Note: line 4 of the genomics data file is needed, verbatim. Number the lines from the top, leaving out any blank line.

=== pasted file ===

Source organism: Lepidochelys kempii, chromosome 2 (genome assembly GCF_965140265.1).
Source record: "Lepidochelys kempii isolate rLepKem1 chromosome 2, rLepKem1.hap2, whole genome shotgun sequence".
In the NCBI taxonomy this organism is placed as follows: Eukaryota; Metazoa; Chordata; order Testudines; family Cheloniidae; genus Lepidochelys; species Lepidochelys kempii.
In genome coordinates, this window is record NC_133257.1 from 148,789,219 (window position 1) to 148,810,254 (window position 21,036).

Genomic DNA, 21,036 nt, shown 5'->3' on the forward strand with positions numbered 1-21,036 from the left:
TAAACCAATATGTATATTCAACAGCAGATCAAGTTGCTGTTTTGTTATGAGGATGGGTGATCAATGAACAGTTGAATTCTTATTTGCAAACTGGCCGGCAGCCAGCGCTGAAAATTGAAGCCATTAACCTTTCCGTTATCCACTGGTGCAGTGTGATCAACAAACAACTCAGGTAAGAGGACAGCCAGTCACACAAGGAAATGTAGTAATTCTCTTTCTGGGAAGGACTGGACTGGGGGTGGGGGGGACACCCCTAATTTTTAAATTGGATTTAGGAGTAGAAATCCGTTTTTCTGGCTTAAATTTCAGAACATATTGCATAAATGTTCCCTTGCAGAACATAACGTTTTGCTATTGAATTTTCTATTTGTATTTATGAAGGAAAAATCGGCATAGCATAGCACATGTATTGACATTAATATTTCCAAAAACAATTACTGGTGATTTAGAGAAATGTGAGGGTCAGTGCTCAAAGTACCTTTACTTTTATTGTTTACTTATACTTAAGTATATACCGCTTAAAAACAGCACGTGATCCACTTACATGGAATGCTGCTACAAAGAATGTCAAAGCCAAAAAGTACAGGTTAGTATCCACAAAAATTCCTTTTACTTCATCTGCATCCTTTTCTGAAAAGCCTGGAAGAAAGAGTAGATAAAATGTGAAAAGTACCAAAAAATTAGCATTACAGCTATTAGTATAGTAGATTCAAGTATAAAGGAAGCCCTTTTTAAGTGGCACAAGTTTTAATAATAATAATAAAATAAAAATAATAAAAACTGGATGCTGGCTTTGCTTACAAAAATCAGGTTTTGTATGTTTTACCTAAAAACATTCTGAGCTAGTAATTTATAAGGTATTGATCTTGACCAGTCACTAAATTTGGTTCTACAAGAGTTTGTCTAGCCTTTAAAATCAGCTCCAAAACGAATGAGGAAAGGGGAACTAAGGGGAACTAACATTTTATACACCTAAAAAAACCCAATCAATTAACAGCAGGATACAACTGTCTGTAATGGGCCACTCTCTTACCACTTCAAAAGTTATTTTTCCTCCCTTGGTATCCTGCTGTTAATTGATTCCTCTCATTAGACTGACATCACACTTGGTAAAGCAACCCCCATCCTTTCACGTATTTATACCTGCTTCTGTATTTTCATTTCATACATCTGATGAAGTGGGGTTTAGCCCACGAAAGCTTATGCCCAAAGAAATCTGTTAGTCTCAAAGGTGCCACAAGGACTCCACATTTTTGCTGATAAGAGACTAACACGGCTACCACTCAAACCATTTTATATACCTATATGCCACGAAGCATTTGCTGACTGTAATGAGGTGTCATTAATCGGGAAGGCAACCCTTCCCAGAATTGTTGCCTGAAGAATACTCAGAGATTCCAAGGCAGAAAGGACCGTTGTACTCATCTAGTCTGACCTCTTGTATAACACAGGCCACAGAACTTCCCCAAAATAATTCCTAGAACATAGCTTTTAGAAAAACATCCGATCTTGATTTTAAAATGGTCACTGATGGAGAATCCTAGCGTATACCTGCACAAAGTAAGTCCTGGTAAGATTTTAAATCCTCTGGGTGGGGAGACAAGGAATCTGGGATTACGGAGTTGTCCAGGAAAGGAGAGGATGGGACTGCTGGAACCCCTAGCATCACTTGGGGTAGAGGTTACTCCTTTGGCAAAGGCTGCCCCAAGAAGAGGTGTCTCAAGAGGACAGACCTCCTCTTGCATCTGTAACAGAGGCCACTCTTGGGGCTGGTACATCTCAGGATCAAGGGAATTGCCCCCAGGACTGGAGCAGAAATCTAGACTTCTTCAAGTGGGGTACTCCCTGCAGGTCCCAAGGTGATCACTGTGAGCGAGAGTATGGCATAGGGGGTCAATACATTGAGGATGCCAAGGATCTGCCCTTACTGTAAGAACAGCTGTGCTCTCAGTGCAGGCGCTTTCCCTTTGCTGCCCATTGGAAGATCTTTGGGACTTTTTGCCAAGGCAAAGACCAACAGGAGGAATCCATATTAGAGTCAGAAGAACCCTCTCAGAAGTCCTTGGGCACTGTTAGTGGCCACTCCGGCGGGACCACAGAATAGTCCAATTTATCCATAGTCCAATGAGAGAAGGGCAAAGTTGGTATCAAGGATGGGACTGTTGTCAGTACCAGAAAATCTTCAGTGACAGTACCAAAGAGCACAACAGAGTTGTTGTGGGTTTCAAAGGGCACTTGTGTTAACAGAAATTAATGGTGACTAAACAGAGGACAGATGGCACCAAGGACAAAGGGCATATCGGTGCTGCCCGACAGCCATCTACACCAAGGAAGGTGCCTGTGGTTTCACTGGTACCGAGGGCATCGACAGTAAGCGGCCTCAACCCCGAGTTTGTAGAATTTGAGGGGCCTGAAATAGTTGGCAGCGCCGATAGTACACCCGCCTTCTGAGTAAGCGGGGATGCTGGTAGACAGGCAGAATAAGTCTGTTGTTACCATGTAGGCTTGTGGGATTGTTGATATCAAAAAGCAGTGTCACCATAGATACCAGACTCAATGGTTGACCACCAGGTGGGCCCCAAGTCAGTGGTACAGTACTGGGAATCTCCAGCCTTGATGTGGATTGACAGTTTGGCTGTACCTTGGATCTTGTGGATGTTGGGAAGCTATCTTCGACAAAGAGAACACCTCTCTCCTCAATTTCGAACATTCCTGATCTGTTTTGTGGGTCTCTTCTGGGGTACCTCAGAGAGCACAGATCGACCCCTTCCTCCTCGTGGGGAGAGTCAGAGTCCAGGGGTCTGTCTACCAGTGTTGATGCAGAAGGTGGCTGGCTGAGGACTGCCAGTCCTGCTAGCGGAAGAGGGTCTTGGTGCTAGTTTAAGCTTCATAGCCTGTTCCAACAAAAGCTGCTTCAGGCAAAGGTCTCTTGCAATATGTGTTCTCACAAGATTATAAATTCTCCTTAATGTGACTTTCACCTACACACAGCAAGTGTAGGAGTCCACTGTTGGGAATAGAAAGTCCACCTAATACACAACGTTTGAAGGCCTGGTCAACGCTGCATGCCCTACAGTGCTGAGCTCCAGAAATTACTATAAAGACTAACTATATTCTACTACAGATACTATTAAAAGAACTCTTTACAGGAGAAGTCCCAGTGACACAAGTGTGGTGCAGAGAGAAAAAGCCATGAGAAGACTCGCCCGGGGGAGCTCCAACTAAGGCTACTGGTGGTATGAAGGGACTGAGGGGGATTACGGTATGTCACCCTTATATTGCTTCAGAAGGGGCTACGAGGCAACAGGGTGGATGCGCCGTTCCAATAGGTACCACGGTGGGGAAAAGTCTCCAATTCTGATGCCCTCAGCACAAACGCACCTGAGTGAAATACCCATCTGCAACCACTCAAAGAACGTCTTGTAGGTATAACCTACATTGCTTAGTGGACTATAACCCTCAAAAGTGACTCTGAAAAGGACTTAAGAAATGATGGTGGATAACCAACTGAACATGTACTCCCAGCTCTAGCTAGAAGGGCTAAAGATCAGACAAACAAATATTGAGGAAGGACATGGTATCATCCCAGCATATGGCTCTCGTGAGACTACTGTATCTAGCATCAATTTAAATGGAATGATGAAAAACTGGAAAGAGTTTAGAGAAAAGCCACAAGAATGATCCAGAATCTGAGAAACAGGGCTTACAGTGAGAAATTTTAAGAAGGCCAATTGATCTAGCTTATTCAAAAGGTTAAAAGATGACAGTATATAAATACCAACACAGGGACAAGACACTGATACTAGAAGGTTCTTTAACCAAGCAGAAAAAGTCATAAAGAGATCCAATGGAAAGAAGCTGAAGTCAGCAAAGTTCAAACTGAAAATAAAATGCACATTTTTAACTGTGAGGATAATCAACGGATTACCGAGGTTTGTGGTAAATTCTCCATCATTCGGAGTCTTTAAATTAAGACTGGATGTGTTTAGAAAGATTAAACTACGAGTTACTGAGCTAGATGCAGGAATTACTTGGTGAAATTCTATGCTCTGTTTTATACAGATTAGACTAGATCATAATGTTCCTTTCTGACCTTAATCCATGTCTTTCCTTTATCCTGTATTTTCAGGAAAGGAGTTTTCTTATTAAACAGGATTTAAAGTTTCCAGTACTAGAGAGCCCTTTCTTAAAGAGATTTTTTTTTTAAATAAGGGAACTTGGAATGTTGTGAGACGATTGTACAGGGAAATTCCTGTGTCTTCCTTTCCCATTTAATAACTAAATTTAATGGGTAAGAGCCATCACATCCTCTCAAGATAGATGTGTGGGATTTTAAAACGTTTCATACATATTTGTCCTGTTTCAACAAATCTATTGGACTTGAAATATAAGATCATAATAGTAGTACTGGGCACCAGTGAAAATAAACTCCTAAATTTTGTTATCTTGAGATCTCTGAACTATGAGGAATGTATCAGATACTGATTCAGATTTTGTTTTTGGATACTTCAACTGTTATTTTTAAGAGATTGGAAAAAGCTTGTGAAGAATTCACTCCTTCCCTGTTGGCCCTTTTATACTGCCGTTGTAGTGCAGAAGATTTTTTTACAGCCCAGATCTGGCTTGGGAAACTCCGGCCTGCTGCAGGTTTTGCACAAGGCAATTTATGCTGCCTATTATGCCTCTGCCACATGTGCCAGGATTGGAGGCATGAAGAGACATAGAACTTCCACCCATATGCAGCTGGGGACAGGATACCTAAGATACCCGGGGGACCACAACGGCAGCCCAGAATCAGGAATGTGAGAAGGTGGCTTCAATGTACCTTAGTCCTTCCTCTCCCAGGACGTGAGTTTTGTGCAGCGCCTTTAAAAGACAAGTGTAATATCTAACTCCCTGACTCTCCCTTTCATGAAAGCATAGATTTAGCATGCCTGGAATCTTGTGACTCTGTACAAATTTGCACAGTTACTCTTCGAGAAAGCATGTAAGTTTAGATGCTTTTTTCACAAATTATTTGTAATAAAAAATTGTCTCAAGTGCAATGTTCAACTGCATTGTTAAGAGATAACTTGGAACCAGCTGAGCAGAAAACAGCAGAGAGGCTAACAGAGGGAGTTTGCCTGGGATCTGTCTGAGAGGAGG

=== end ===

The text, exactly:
In genome coordinates, this window is record NC_133257.1 from 148,789,219 (window position 1) to 148,810,254 (window position 21,036).